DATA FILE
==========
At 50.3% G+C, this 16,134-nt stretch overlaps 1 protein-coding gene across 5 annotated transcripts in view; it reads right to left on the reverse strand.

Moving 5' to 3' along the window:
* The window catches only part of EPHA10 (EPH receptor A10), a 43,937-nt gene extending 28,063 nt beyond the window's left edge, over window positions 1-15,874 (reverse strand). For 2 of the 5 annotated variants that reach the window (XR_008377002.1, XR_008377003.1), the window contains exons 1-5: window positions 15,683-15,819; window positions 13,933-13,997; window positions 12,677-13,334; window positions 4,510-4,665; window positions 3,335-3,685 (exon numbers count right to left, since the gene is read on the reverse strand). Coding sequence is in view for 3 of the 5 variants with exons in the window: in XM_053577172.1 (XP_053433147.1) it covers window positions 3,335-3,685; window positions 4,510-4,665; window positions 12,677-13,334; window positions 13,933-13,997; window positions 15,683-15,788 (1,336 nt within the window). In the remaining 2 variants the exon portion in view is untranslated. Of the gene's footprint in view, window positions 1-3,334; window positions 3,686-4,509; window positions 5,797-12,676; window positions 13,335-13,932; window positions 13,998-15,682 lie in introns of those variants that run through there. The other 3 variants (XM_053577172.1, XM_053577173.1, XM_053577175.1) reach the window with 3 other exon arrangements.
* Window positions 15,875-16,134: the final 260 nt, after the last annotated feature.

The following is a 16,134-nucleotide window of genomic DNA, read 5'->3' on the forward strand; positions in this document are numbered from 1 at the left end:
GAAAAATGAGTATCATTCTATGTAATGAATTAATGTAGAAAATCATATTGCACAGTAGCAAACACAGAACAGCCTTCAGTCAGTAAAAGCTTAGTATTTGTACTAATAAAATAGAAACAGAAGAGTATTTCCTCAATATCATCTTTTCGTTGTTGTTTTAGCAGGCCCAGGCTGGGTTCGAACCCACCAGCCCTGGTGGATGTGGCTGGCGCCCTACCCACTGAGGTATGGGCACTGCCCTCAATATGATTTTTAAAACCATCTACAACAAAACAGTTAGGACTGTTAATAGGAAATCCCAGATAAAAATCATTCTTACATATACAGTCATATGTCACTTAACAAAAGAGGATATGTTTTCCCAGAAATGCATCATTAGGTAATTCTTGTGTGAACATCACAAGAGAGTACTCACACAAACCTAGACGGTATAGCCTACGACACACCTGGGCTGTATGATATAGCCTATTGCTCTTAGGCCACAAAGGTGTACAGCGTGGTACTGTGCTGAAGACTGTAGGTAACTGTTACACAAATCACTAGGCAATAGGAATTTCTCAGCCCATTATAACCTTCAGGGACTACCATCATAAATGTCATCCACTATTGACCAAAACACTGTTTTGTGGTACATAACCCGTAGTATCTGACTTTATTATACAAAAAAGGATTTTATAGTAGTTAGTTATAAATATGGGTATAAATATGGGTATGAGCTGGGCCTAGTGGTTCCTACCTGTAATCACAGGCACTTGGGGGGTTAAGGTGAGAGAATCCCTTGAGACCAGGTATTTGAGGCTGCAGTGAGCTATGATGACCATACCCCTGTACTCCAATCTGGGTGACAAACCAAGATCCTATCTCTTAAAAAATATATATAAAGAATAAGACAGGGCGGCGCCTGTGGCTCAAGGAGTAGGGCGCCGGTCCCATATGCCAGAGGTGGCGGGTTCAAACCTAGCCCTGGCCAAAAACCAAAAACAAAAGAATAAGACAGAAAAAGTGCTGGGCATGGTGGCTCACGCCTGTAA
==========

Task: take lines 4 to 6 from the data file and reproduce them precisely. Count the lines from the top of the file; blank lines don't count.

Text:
* Window positions 15,875-16,134: the final 260 nt, after the last annotated feature.

The following is a 16,134-nucleotide window of genomic DNA, read 5'->3' on the forward strand; positions in this document are numbered from 1 at the left end:
GAAAAATGAGTATCATTCTATGTAATGAATTAATGTAGAAAATCATATTGCACAGTAGCAAACACAGAACAGCCTTCAGTCAGTAAAAGCTTAGTATTTGTACTAATAAAATAGAAACAGAAGAGTATTTCCTCAATATCATCTTTTCGTTGTTGTTTTAGCAGGCCCAGGCTGGGTTCGAACCCACCAGCCCTGGTGGATGTGGCTGGCGCCCTACCCACTGAGGTATGGGCACTGCCCTCAATATGATTTTTAAAACCATCTACAACAAAACAGTTAGGACTGTTAATAGGAAATCCCAGATAAAAATCATTCTTACATATACAGTCATATGTCACTTAACAAAAGAGGATATGTTTTCCCAGAAATGCATCATTAGGTAATTCTTGTGTGAACATCACAAGAGAGTACTCACACAAACCTAGACGGTATAGCCTACGACACACCTGGGCTGTATGATATAGCCTATTGCTCTTAGGCCACAAAGGTGTACAGCGTGGTACTGTGCTGAAGACTGTAGGTAACTGTTACACAAATCACTAGGCAATAGGAATTTCTCAGCCCATTATAACCTTCAGGGACTACCATCATAAATGTCATCCACTATTGACCAAAACACTGTTTTGTGGTACATAACCCGTAGTATCTGACTTTATTATACAAAAAAGGATTTTATAGTAGTTAGTTATAAATATGGGTATAAATATGGGTATGAGCTGGGCCTAGTGGTTCCTACCTGTAATCACAGGCACTTGGGGGGTTAAGGTGAGAGAATCCCTTGAGACCAGGTATTTGAGGCTGCAGTGAGCTATGATGACCATACCCCTGTACTCCAATCTGGGTGACAAACCAAGATCCTATCTCTTAAAAAATATATATAAAGAATAAGACAGGGCGGCGCCTGTGGCTCAAGGAGTAGGGCGCCGGTCCCATATGCCAGAGGTGGCGGGTTCAAACCTAGCCCTGGCCAAAAACCAAAAACAAAAGAATAAGACAGAAAAAGTGCTGGGCATGGTGGCTCACGCCTGTAA